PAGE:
Narcotics Anonymous says they have no opinion on the issue of medications that are properly prescribed to control the symptoms of a psychiatric illness. When asked about this issue, N.A. Fellowship Services, states that “The question of prescription medication should be decided between the member, their doctor, and the member’s Higher Power. Our pamphlet “In Times Of Illness” and our 10th Tradition, make this abundantly clear. We strongly recommend telling our doctor’s about our history so that when prescription medication is absolutely necessary they can prescribe it knowing that we are recovering addicts.”

We also must keep in mind that few recovering alcoholics and addicts in these groups are mental health and treatment professionals. Almost all are certainly well-meaning. Many don’t fully understand the difference between the usual depressions and anxieties most recovering folks go through in early sobriety and our psychiatric illnesses–nor should they be expected to. Some people may falsely think that antidepressants are “mood elevators” much like the street drugs they may be familiar with. These are understandable misconceptions, but can lead to poor advice even from some of the “old-timers”.

It is clear that no one should play the role of doctor but a licensed physician or psychiatrist. Sponsors and other well-meaning Twelfth Steppers should not give medical advice. DRA members who seek sponsors in other 12 Step groups must weigh carefully the potential sponsor’s attitude and understanding concerning medications and psychiatric illnesses. We can not expect them to fully understand, but an attitude of acceptance toward the the nature of our dual disorder and the place properly prescribed medications play in our dual recovery is key. Experience has shown us that honesty is the basis for successful sponsorships.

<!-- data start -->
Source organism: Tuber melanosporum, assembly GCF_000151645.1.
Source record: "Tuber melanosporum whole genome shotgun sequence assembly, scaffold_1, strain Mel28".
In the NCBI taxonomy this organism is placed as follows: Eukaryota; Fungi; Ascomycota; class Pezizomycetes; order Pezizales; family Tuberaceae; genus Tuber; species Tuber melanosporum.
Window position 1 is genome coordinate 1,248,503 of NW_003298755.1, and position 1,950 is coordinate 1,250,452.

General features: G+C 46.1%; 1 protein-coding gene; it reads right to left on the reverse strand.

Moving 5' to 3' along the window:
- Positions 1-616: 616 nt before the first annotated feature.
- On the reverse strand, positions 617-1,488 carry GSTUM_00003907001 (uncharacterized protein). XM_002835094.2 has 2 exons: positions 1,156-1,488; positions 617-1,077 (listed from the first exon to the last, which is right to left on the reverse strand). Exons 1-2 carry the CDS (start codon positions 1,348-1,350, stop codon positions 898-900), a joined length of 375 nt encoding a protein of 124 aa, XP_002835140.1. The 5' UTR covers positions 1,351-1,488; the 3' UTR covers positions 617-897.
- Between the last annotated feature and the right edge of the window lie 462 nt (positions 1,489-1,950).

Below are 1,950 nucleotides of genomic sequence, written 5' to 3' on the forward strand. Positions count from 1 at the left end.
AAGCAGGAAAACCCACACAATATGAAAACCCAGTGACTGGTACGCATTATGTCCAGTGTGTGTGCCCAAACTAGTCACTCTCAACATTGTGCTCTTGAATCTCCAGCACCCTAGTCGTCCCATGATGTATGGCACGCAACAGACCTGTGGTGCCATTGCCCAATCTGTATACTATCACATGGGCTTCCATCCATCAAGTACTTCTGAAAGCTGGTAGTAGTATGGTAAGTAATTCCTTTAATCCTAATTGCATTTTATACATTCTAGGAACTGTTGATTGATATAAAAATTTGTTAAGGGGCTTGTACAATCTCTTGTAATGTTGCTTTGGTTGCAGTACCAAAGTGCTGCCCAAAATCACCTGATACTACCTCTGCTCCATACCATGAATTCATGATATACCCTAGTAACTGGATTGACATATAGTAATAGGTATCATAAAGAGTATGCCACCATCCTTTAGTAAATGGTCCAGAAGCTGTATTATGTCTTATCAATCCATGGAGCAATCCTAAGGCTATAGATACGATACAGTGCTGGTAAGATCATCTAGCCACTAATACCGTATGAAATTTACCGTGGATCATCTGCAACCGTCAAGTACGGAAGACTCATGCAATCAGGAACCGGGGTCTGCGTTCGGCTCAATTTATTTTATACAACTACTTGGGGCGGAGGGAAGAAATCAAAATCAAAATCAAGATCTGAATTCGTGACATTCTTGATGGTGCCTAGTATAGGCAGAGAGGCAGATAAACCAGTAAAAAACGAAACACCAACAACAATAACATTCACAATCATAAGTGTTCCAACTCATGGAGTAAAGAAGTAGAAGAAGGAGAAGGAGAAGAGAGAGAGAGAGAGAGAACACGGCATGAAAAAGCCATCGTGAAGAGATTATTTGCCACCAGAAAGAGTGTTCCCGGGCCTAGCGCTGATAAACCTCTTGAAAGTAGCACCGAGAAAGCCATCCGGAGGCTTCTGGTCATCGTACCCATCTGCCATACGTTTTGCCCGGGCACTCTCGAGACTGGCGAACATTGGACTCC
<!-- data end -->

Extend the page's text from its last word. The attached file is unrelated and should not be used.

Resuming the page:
DRA members do need to keep in mind when attending the various Twelve Step groups that the Traditions and Primary Purpose of each particular organisation need to be respected.

Those guidelines were developed through much hard won experience, that their meetings, purpose, and message, not be diluted with outside issues or controversy. Those programs were not developed to address the problems of dual disorders. They offer neither direction nor guidance for dual recovery.

Most of these organisations are single-purpose organisations – one disease, one recovery. Dual recovery does not fall within their primary goals. It is our responsibility to manage our psychiatric illness in a healthy and constructive way and do what is best for our dual recoveries.

People who have a dual illness recognise that it cannot be divided into simple and separate parts. They acknowledge that while they do find support for aspects of their illness from many various 12 Step groups, they also need a group in which they can look at their total illness and recovery needs. Dual Recovery Anonymous was formed specifically to address the needs of individuals who had two no-fault illnesses: an emotional or psychiatric illness and chemical dependency.  The DRA program is based on three simple ideas, that are suggested as a foundation for dual recovery.

  • Today, I will be free of alcohol and other intoxicating drugs.
  • Today, I will follow a healthy plan to manage my emotional or psychiatric illness.
  • Today, I will practice the Twelve Steps to the best of my ability.

DRA recognises that psychiatric medications are used for the purpose of managing psychiatric symptoms and are not taken for the purpose of achieving a “high”. Therefore, the use of psychiatric medications is not considered to be the same as relapse.